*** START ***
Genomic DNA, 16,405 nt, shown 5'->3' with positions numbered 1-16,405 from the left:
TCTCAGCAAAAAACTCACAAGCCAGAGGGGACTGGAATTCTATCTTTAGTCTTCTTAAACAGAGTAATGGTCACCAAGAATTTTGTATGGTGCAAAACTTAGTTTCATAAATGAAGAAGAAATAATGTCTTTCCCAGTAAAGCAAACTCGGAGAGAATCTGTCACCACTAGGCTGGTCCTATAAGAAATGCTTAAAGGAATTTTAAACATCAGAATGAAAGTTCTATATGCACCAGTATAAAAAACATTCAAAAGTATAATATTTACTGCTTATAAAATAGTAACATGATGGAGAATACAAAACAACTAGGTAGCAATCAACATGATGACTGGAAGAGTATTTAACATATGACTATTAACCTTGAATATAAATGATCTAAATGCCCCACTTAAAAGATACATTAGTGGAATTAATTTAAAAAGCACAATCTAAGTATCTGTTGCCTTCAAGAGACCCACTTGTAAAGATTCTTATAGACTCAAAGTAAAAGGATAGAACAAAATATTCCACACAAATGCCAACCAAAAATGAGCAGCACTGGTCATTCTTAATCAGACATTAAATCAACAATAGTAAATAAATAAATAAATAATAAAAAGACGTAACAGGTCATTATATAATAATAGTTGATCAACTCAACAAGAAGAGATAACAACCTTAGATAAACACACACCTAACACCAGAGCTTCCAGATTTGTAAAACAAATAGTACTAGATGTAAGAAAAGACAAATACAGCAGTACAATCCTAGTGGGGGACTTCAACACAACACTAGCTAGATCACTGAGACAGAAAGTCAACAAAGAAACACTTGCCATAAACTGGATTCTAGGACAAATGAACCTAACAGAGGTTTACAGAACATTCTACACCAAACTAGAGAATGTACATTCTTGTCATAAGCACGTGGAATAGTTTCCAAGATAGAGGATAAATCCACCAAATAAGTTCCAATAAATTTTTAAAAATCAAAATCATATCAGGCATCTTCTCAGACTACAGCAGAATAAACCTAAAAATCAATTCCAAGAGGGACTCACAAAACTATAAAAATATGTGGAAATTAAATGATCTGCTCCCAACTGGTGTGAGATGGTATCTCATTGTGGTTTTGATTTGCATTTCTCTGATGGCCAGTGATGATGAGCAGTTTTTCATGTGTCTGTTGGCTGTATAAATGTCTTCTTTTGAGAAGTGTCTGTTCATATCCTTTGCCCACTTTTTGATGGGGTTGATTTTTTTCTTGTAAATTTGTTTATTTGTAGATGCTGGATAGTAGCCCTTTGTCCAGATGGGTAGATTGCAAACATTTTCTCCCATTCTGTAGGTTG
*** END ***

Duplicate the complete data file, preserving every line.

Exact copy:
Genomic DNA, 16,405 nt, shown 5'->3' with positions numbered 1-16,405 from the left:
TCTCAGCAAAAAACTCACAAGCCAGAGGGGACTGGAATTCTATCTTTAGTCTTCTTAAACAGAGTAATGGTCACCAAGAATTTTGTATGGTGCAAAACTTAGTTTCATAAATGAAGAAGAAATAATGTCTTTCCCAGTAAAGCAAACTCGGAGAGAATCTGTCACCACTAGGCTGGTCCTATAAGAAATGCTTAAAGGAATTTTAAACATCAGAATGAAAGTTCTATATGCACCAGTATAAAAAACATTCAAAAGTATAATATTTACTGCTTATAAAATAGTAACATGATGGAGAATACAAAACAACTAGGTAGCAATCAACATGATGACTGGAAGAGTATTTAACATATGACTATTAACCTTGAATATAAATGATCTAAATGCCCCACTTAAAAGATACATTAGTGGAATTAATTTAAAAAGCACAATCTAAGTATCTGTTGCCTTCAAGAGACCCACTTGTAAAGATTCTTATAGACTCAAAGTAAAAGGATAGAACAAAATATTCCACACAAATGCCAACCAAAAATGAGCAGCACTGGTCATTCTTAATCAGACATTAAATCAACAATAGTAAATAAATAAATAAATAATAAAAAGACGTAACAGGTCATTATATAATAATAGTTGATCAACTCAACAAGAAGAGATAACAACCTTAGATAAACACACACCTAACACCAGAGCTTCCAGATTTGTAAAACAAATAGTACTAGATGTAAGAAAAGACAAATACAGCAGTACAATCCTAGTGGGGGACTTCAACACAACACTAGCTAGATCACTGAGACAGAAAGTCAACAAAGAAACACTTGCCATAAACTGGATTCTAGGACAAATGAACCTAACAGAGGTTTACAGAACATTCTACACCAAACTAGAGAATGTACATTCTTGTCATAAGCACGTGGAATAGTTTCCAAGATAGAGGATAAATCCACCAAATAAGTTCCAATAAATTTTTAAAAATCAAAATCATATCAGGCATCTTCTCAGACTACAGCAGAATAAACCTAAAAATCAATTCCAAGAGGGACTCACAAAACTATAAAAATATGTGGAAATTAAATGATCTGCTCCCAACTGGTGTGAGATGGTATCTCATTGTGGTTTTGATTTGCATTTCTCTGATGGCCAGTGATGATGAGCAGTTTTTCATGTGTCTGTTGGCTGTATAAATGTCTTCTTTTGAGAAGTGTCTGTTCATATCCTTTGCCCACTTTTTGATGGGGTTGATTTTTTTCTTGTAAATTTGTTTATTTGTAGATGCTGGATAGTAGCCCTTTGTCCAGATGGGTAGATTGCAAACATTTTCTCCCATTCTGTAGGTTG